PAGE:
Charities warns power bill increase will hit struggling families
A hike in electricity bills sparked by increased fuel prices will make life tougher for families that already struggle to cover the basics, a charity head warned this week.
Sandy De Silva, the executive director of Family Centre, said some families lived paycheque to paycheque and could not build up savings to cover $20 a month extra on power bills.
She added: “This additional $20 on the bill means a couple of less things in the grocery bag. Is it a significant amount? It is when you live paycheque to paycheque.”
Dr De Silva was speaking after power firm Belco announced the increase to the fuel adjustment rate would come into force this month.
She said electricity, rent and food were “the basic needs that continue to be struggles for families”.
Dr De Silva added families under pressure turned to charity meals or food programmes as a way to stretch their budgets.
She said Family Centre “absolutely does get requests for Belco support”.
But she added that struggling households tended to make shelter and food the top priorities.
Dr De Silva said: “Families will prioritise one thing like the rent, to have shelter over their heads.
“What we find is that leaves families asking ourselves and other non-profit for grocery support.”
Belco said the fuel adjustment of 16.61 cents per kilowatt-hour meant an average residential customer who used 600kW hours a month would get an extra $18.75 on their monthly bill.
Dr De Silva said some families would be forced to decide what they were giving up.
She added: “Something like this is going to mean one less carton of milk going in the grocery bag – one less box of cereal for children.”
Belco said the increase was a knock-on effect caused by a surge in global oil prices.
Dr De Silva said families were creative in coming up with ways to reduce their electricity consumption.
She added: “People share these tips and tricks with one another. I have to give them kudos for that.”
But she said the increase in people staying at home because of the Covid-19 pandemic could lead to higher electricity bills.
Dr De Silva added: “The losses to Covid-19, the deaths, can leave gaps in some families.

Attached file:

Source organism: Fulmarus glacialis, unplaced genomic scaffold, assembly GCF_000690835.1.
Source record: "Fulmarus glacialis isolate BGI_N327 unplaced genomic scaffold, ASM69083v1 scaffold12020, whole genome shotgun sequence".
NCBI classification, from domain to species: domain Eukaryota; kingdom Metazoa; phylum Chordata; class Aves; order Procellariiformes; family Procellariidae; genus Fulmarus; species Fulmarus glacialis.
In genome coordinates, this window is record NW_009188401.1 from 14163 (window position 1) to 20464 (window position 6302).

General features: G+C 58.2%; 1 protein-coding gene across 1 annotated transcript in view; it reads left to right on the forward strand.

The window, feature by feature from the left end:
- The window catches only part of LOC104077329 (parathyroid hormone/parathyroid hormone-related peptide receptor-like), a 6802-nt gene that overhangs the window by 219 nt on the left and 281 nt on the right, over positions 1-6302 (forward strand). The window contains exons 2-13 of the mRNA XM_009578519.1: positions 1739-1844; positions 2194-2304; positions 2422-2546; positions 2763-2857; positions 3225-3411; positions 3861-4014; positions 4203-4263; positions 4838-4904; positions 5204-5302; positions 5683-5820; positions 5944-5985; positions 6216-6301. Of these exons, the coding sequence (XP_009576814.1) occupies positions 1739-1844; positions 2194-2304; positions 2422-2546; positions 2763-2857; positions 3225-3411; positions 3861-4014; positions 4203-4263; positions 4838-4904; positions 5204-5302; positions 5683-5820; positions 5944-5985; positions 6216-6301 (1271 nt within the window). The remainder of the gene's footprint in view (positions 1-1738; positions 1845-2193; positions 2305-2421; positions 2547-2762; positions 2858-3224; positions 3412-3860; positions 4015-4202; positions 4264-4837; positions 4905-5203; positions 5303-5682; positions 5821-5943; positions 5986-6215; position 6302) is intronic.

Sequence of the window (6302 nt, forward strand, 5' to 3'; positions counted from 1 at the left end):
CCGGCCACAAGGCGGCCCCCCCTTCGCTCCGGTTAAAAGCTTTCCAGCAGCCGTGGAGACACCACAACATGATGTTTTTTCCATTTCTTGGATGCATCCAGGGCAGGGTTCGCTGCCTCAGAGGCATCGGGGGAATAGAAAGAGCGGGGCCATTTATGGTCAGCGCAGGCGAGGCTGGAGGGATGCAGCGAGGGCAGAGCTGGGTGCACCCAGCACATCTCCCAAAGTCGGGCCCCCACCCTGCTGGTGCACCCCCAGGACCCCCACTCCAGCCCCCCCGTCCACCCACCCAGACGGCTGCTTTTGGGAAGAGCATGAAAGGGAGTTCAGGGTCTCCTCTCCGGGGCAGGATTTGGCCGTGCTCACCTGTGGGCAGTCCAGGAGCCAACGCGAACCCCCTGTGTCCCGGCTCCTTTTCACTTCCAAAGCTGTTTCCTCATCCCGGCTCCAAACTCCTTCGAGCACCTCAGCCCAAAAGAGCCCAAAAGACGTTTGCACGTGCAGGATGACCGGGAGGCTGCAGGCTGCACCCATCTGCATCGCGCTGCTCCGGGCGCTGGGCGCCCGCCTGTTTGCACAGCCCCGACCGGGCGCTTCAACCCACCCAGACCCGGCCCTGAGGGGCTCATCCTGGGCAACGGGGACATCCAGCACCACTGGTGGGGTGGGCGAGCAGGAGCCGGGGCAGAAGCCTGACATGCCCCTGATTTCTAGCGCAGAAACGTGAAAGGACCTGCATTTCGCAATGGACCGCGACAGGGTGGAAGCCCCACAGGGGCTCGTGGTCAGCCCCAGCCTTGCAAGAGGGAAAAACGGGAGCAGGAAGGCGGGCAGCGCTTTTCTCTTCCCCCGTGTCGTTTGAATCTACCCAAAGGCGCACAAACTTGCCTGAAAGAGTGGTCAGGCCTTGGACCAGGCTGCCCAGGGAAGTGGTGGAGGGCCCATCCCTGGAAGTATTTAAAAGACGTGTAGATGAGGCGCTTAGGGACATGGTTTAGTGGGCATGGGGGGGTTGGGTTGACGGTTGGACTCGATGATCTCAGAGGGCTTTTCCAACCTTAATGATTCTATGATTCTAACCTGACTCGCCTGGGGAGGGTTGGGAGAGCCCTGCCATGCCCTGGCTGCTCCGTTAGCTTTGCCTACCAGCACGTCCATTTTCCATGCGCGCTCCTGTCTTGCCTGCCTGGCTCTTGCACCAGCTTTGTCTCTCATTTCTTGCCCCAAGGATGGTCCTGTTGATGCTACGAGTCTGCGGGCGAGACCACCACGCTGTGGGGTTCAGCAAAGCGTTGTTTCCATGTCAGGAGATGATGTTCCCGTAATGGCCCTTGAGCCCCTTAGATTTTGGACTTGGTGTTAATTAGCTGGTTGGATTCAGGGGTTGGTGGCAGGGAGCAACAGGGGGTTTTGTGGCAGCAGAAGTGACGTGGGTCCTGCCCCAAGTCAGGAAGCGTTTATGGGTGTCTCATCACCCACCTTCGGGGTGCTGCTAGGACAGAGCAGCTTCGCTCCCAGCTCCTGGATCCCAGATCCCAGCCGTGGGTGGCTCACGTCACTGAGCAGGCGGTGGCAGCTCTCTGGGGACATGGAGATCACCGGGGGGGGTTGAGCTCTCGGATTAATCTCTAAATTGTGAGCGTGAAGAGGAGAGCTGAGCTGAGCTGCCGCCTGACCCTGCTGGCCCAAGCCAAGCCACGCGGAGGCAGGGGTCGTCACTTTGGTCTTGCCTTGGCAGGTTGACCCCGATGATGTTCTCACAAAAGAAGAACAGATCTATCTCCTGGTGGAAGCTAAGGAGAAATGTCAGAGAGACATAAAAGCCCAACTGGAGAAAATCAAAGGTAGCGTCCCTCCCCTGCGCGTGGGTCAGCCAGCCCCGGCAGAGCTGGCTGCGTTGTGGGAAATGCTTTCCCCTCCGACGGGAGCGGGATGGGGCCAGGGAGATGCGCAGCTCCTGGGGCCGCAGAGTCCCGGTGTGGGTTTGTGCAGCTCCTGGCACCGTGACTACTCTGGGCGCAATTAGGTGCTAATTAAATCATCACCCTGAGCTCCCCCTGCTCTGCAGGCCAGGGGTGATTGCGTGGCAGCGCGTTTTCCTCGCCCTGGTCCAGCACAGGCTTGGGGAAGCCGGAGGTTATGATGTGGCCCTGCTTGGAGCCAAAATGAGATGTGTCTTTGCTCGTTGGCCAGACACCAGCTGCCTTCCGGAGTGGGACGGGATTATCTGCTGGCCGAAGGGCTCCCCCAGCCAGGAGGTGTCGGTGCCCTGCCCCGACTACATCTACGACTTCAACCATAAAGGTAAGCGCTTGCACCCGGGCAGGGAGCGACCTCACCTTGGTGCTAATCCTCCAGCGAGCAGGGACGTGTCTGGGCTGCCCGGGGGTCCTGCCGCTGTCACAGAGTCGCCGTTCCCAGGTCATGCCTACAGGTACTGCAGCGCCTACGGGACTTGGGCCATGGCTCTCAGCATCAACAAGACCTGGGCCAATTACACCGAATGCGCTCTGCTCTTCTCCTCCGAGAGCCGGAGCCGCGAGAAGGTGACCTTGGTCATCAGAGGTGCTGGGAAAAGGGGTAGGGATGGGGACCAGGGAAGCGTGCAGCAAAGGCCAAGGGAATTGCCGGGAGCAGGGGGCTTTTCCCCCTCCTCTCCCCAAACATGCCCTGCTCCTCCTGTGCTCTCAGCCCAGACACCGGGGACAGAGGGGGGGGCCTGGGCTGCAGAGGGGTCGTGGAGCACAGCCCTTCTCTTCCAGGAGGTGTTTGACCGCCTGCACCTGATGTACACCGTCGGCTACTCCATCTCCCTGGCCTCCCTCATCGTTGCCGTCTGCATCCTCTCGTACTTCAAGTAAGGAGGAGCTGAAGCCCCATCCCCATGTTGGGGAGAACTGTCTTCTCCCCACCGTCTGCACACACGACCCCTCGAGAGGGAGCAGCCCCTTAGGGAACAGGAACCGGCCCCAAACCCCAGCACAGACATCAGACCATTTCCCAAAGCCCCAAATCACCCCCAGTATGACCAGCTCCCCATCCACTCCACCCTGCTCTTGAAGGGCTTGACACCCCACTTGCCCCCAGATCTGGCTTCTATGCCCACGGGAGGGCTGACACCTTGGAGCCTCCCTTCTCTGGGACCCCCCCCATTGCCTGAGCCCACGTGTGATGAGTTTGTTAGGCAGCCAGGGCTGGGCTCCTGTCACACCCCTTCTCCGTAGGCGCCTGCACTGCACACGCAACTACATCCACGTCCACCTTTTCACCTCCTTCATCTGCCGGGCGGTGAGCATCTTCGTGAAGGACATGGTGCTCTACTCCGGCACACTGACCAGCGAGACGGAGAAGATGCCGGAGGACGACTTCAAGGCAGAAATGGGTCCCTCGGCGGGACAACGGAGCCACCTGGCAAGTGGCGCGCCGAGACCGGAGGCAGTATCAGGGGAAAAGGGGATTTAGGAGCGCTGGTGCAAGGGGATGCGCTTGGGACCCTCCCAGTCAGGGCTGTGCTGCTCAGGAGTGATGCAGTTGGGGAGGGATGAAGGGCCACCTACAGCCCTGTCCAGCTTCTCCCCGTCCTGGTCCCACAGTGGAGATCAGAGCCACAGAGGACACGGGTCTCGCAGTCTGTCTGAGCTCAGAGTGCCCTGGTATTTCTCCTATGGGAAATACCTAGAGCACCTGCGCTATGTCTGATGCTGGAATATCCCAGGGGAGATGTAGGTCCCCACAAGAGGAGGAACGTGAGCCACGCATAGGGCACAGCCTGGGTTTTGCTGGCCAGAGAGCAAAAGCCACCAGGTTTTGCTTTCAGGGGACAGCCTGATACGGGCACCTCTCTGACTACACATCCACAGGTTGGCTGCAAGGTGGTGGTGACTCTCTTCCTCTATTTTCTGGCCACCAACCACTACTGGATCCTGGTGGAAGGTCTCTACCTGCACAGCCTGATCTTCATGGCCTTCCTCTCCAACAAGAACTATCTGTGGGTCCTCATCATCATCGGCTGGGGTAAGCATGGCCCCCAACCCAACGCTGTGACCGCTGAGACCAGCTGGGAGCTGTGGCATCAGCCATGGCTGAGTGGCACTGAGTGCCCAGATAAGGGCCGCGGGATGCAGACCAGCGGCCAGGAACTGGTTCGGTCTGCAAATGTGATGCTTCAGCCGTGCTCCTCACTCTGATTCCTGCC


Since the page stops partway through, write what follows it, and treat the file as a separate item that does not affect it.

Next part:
“The younger the individual dying, the more likely it is that they are going to leave behind an income gap.
“Maybe it’s a family that hasn’t struggled in the past but now they’re faced with it and they have no idea how to go about it.”
She said Family Centre was able to put families in touch with Belco to discuss a payment plan if they ran into trouble.
Dr De Silva added: “Belco did offer a grace period during the pandemic, although for some families that means a debt racking up.”
Kelly Hunt, the executive director at the Coalition for the Protection of Children, said the charity’s number of client households had nearly doubled since April last year to “just under 400 families”.
She added: “For our clients who are already struggling, this is certainly an unwelcome increase.”
Ms Hunt said Financial Assistance could be adjusted take account of increased electricity bills.
She agreed with Dr De Silva that requests for help with food was the Coalition’s “number one inquiry”.
Ms Hunt said: “We also hear a lot about housing insecurity. But utilities are pretty high up there as well.
“We get one to three calls a week for electricity, sometimes when it’s a crisis and it’s getting shut off.”
Ms Hunt said power was a basic need, particularly for people with children.
She added: “I can’t tell you how many times we have had to negotiate with Belco to turn a household’s power back on without the penalty fee.”